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6 Cups of Coffee a Day: What happens to your Body?

What happens to our body when drinking 6 cups of coffee a day?

The debate about coffee is a highly controversial one. While some studies pointing to the dark sides of coffee consumption make it addictive and harmful, more modern studies suggest that drinking coffee does have many benefits on health. Let's have a closer look at this beverage known worldwide and what lies beneath its coffee grounds.

Studies about Coffee 

Recent studies on the effects of coffee on inflammation point to the beneficial effects of coffee consumption. The result of these studies shows that inflammation biomarkers (blood concentrations of CRP, Interleukin 6, C peptide and other pro-inflammatory agents) are lower among coffee drinkers than among decaffeinated coffee drinkers.

Coffee - lover scientists also emphasize the high levels of antioxidants in coffee, mostly polyphenols and hydrocinnamic acids that are effective in neutralizing free radicals and oxidative stress. Regularly drinking coffee would therefore reduce the risk of cardiovascular diseases, type 2 diabetes, Alzheimer’s and other inflammatory diseases.

It is essential to consider coffee as a medicinal plant, rather than just a beverage.
Drinking too much (over 6 cups a day) will naturally lead to metabolic disorders. Just as coffee can soothe inflammation, the curve of inflammatory biomarkers can reverse when used in large amounts.  

A white desk with a cup of coffee, headphones, an iPad and notepads

Coffee can hence aggravate an inflammatory terrain as much as it can soothe it if drunk in moderation. 

And although coffee does contain antioxidant components, we have to remember that the roasting process creates acrylamide residues (as in barbecued meat or over browned toast), generating oxidative stress and inflammation. The amount of acrylamide depends on the roasting process. The less the coffee is roasted, the less acrylamide it will contain.

Coffee is an alkaloid, which helps stimulate mental faculties due to its action on liberating adrenaline and noradrenaline, two hormones that give you the kick you desire from your cuppa. If this highly desired effect may be pleasant and efficient in the short run, a coffee overuse will end up exhausting your adrenal glands and lead the path to low grade inflammation.

Another dark side of the beverage is its high acid- forming character, which means that it may produce toxins that the body must deal with. And too many toxins trigger the inflammatory process.

Like most things, coffee is neither 100% bad nor 100% healthy. The effect it has on us also greatly depends on our genetic predisposition, on the quality of the bean and on the way it has been processed and prepared.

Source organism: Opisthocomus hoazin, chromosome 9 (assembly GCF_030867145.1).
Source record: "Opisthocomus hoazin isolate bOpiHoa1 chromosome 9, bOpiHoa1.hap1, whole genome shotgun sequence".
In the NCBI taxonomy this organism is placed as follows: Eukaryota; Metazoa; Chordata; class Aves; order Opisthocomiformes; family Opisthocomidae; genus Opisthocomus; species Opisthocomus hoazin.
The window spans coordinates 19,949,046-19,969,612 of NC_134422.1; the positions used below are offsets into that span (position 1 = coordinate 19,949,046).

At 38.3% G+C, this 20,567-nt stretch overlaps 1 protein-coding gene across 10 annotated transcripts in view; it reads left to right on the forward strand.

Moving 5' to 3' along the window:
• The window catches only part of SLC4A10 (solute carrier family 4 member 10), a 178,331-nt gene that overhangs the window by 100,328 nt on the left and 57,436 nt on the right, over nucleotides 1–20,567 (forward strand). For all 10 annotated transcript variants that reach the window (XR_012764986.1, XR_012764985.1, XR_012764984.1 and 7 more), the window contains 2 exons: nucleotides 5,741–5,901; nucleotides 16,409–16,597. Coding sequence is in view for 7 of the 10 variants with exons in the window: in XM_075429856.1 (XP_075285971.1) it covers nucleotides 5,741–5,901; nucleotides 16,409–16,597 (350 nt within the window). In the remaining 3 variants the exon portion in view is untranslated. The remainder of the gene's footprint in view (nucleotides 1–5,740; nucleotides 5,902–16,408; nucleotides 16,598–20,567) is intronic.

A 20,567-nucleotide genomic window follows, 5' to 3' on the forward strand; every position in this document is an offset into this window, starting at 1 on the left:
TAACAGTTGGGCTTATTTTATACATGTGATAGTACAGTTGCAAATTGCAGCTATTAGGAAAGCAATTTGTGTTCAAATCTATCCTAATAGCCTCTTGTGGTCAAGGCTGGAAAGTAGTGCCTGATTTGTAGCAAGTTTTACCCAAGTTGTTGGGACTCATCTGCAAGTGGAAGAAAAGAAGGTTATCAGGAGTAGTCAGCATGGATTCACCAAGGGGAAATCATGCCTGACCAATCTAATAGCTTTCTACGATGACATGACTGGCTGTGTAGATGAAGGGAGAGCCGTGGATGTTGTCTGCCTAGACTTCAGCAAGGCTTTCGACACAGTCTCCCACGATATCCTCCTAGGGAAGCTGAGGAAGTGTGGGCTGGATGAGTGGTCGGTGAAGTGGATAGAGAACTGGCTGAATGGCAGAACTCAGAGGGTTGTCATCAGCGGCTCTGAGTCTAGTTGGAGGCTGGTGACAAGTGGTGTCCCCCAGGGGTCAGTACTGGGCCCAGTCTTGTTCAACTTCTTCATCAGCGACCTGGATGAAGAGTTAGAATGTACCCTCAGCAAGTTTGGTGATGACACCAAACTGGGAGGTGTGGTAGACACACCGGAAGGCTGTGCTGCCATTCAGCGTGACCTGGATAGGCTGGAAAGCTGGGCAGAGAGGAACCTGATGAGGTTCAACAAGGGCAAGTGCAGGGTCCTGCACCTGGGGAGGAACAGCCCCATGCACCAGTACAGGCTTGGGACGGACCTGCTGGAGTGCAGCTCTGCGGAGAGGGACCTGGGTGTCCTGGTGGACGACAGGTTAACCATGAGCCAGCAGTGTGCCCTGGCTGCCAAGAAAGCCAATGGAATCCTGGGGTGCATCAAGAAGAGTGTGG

If you suffer from intestinal disorders, stomach acidity, anxiety or hypertension, you probably already know that coffee will not have a positive effect on you.

As a coffee lover, I suggest you drink it sugar and milk free (as milk added to coffee makes it highly indigestible, and therefore inflammatory). Go for organic brands, and keep away from aluminium capsules.

Coffee combines the effect of food and drug. It is therefore wise to consider it as such and appreciate a good quality cup of coffee, fully aware that taken in moderation it will do you no harm.

Botanical Alternatives 

A red tomato inside and a tomato cut on a wooden floor

To reduce caffeine consumption, but still keeping your mental focus high, remember there are all-natural botanical extracts that can be a great alternative to coffee. As an example, Naturalea SA developed its patented Noomato™ nootropics. This tomato extract powers Crownhealth’s Organic Energy Bars, improving mental cognition with no side effects on the body.

 

Author: Marie-Noëlle Bourgeois, nutritionist 

 

References 

Coffee consumption and plasma biomarkers of metabolic and inflammatory pathways in US health professionals , Dong Hang, Ane Sørlie Kværner, Wenjie Ma, Yang Hu, Fred K Tabung, Hongmei Nan, Zhibin Hu, Hongbing Shen, Lorelei A Mucci, Andrew T Chan The American Journal of Clinical Nutrition, Volume 109, Issue 3, March 2019, Pages 635–647

Associations between coffee consumption and inflammatory markers in healthy persons: the ATTICA study, Antonis Zampelas, Demosthenes B Panagiotakos, Christos Pitsavos, Christina Chrysohoou, Christodoulos Stefanadis , The American Journal of Clinical Nutrition, Volume 80, Issue 4, October 2004

Coffee Consumption Modulates Inflammatory Processes in an Individual Fashion, Besnik Muqaku Ammar Tahir , Philip Klepeisz, Andrea Bileck , Dominique Kreutz , Rupert L Mayer , Samuel M Meier , Marlene Gerner , Klaus Schmetterer , Christopher Gerner, Mol Nutr Food Res; 2016 Dec

The effect of roasting on total polyphenol and antioxidant activity of coffee. Bobková A, Hudáček M, Jakabová S, et al. J Environ Sci Health B. 2020 Feb;18:1-6.

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